September 30, 2011

Stop Thinking Like A Health 2.0 Company - by Jim Bloedau of Information Advantage Group

Although Healthcamp seemed to have lost a bit of steam since last year, the corresponding Health 2.0 conference in San Francisco was on the upswing - I found the Health 2.0 Rapture inspiring, again. However, I’m also a survivor of the clinical setting and Health 1.0, a recovering Luddite, and agree with the few that it sounds like we may be coming to the end of this round of the hype cycle.

After both conferences, the walk away was very similar to about thirteen years ago (Health 1.0) – cool and much more sophisticated tech coming out this year and only the very best and authentically interested people involved. As then, the lingering questions were: Where do we go with it now, seeing how there are much more appealing designs, but no runaway biz models just yet? How does this tech fit in to the lives of those not so lucky where most of the healthcare costs occur? How will this help healthcare professionals execute their business strategies?

So, maybe we should stop and consider, what are the realities that will make the “Consumer Miracle” hoped for by most presenting and the curious come true? Let me start a list.

  • Other than a CVS heart transplant researcher I knew, I’ve never heard a professional healthcare provider wishing for real time mega-data monitoring streaming into their offices.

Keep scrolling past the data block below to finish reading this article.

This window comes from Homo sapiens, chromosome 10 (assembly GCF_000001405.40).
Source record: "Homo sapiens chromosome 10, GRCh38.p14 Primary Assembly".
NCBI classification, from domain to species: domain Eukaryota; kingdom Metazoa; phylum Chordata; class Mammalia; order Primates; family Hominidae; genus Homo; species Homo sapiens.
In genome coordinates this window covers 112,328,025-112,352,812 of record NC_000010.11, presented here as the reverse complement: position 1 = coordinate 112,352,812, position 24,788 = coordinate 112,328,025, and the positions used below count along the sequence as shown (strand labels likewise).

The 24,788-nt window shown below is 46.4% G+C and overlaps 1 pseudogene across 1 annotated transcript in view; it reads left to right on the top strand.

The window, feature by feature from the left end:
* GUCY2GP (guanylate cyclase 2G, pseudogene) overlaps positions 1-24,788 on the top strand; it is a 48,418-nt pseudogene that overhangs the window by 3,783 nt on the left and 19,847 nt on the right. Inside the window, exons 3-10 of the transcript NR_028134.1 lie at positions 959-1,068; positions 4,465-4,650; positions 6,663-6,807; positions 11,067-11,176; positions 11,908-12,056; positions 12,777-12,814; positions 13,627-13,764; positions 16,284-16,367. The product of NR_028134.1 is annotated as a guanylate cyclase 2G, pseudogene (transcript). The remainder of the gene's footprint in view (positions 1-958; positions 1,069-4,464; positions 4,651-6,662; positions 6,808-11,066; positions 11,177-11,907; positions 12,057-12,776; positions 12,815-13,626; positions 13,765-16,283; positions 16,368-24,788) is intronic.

• I’ve never heard a low income 68 year old with multiple chronic health issues clamoring for the latest tablet, smart phone or more bandwidth.
  • I’ve never heard a doctor or nurse pleading to spend more time in the office.
  • I’ve never heard a family caregiver, alpha-daughter or employer eager to take half a day off work to take Mom, Dad or Granny in for a few more tests.
  • I’ve never heard a consumer/patient proudly say they would trust a Health 2.0 vendor over their doctor’s or nurse’s recommendations.
  • I’ve never heard a CEO of a large provider enterprise truely campaign for anything other than keeping the P&L right and their referral base happy.
  • I've never heard a patient not wanting to own their choices and having their options explained clearly.
(If you can add to the list, let me know)

Obviously, my orientation is toward the pain points of the current delivery of healthcare - the point of concentration where most of the money is spent and vendors can get the biggest bang for their cost-of-sales dollar. It is also the point that has been approached by Internet innovations since around 1991 - yes, it's now decades -  and to many professionals has created more problems than solved.

Still, I have a few favorites from the shows because they seem to be trying to make the lives of healthcare professionals better along with the patient's:
  • Apixio - trying to make sense of structured and unstructured care data across the provider continuum. Bravo!
  • Medify - trying to put some order to your online health searches - goes past a Google search and Microsoft Notes. Great!
  • Numera Social - choices for tailoring you wellness plan for optimization, crossover to professional reporting and engagement is an option. I love where this one is headed!
Let’s hope that the rumored Health 3.0 movement takes a sober look at these realities over the tech…they might find a more viable business model. 

PS: Thanks to Mathew Holt for a good conference, it keeps getting better.

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